The Irish economy grew by 4.8% in real terms in 2014 according to preliminary data from the CSO, which was marginally below the consensus estimate, albeit slightly better than anticipated by the  Government. Nominal GDP expanded by 6.2% , taking it to €185.4bn, again slightly above the official estimate, which reduces the previously published debt  ratio for 2014  by around 1 percentage point , while not affecting the deficit ratio.

The Irish economy bottomed as far back as the final quarter of 2009 but  domestic demand has remained weak and in that context perhaps the most significant aspect of the 2014 data was the first rise in domestic spending in seven years; final domestic demand ( the sum of personal consumption, government consumption and investment expenditure) rose by a very healthy 2.9%. Government spending was flat ( the puzzling rise evident earlier in the year was revised away) and investment grew strongly, by over 11%, in part due to further growth in building and construction. Personal consumption also rose,  but by a modest 1.1%, which was  well below most forecasts  made last year. It is  certainly the case that the national accounts estimate is low relative to the recent trend in retail sales but in general it would seem that deleveraging has proven a very significant drag on household spending, partially offsetting  the positive effects of rising employment and falling prices. The net effect is that consumer spending now accounts for 45.6% of Irish real GDP, the lowest share in a decade. That said , consumption did rise strongly in the final quarter of 2014 , and with wages now picking up,  2015 may see household spending gain some momentum.

Net exports continued to provide the main impetus to Irish GDP last year, although the growth of external trade was massively stronger than anyone has initially anticipated, partly due to a rebound in chemical exports  and partly to methodological changes to the Balance of Payments (BOP) ; the volume of exports rose by 12.6% with imports up by 13.2% (the former have a much higher weight in GDP so net exports still made a positive contribution). As a result  Ireland’s current account surplus on the BOP rose to a record €11.5bn or 6.2% of GDP. The implication is that Ireland is now generating substantial excess savings, with the private sector surplus more than offsetting the public sector deficit, which of course it needs to do in order to repay external debt.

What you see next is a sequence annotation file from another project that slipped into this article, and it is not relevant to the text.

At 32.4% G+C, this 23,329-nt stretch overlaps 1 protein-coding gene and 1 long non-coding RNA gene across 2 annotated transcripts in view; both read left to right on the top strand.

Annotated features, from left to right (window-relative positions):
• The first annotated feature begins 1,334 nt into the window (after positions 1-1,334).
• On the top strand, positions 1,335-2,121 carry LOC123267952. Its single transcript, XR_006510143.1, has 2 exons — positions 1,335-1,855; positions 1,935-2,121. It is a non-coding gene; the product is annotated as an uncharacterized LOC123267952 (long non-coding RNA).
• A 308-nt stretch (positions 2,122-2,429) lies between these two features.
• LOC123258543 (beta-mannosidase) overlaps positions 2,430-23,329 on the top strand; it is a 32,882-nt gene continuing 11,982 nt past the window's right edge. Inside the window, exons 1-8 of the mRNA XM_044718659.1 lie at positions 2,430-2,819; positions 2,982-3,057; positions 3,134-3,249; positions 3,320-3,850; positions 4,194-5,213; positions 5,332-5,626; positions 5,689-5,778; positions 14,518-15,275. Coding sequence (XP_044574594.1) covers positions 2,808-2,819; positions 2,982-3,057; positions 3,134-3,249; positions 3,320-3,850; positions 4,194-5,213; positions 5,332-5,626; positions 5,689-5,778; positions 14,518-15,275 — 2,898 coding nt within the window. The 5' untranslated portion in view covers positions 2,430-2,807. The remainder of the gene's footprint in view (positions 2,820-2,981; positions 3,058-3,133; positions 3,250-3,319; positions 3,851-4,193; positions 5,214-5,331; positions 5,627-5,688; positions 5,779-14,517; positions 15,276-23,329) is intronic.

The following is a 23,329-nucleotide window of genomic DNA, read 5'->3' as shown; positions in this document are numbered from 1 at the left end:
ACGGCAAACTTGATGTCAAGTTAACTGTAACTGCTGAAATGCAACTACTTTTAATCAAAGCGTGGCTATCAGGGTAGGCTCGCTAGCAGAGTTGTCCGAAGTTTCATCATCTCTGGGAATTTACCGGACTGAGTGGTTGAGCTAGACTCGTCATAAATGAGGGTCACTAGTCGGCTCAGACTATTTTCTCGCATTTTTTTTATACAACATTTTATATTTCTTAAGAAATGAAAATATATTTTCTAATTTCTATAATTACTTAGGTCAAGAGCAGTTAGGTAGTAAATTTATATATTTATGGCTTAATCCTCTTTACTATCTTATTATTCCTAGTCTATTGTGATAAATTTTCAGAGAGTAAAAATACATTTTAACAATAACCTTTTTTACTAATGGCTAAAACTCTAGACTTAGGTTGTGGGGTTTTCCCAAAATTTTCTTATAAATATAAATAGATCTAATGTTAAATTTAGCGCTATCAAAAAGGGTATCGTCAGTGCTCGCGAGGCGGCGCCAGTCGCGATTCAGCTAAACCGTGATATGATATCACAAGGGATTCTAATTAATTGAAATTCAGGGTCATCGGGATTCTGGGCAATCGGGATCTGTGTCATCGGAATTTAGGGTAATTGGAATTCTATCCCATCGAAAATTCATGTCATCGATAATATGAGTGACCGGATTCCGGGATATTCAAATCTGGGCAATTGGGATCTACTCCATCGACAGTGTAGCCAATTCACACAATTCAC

On a quarterly basis the national accounts  revealed a pronounced slowdown through the year, with GDP expanding by a seasonally adjusted 3.5% in the first half ( revised down from an initial 3.9%) and by just 0.6% in the second, with the final quarter recording a very modest 0.2%. Domestic demand  slowed in H2 , despite a 1.3% increase in consumer spending in the final quarter, and imports outpaced exports, although again the new BOP format had an impact, boosting merchandise exports but also increasing service imports. The respective growth rates of the two  have been spectacular as a result; the latter ended the year with annual growth of 22%, and the former at 27%.

Eternal trade has therefore ended the year at much higher levels that anyone initially envisaged  and adds a further degree of uncertainty to  GDP forecasts for 2015, particularly as the monthly merchandise trade data now gives little clue to the total external trade position. That aside, the headline outturn is unlikely to prompt any major revisions to the existing consensus ( around 3.8%) and the main positive is that domestic demand is growing again, with some signs that consumer spending is finally  beginning to pick up.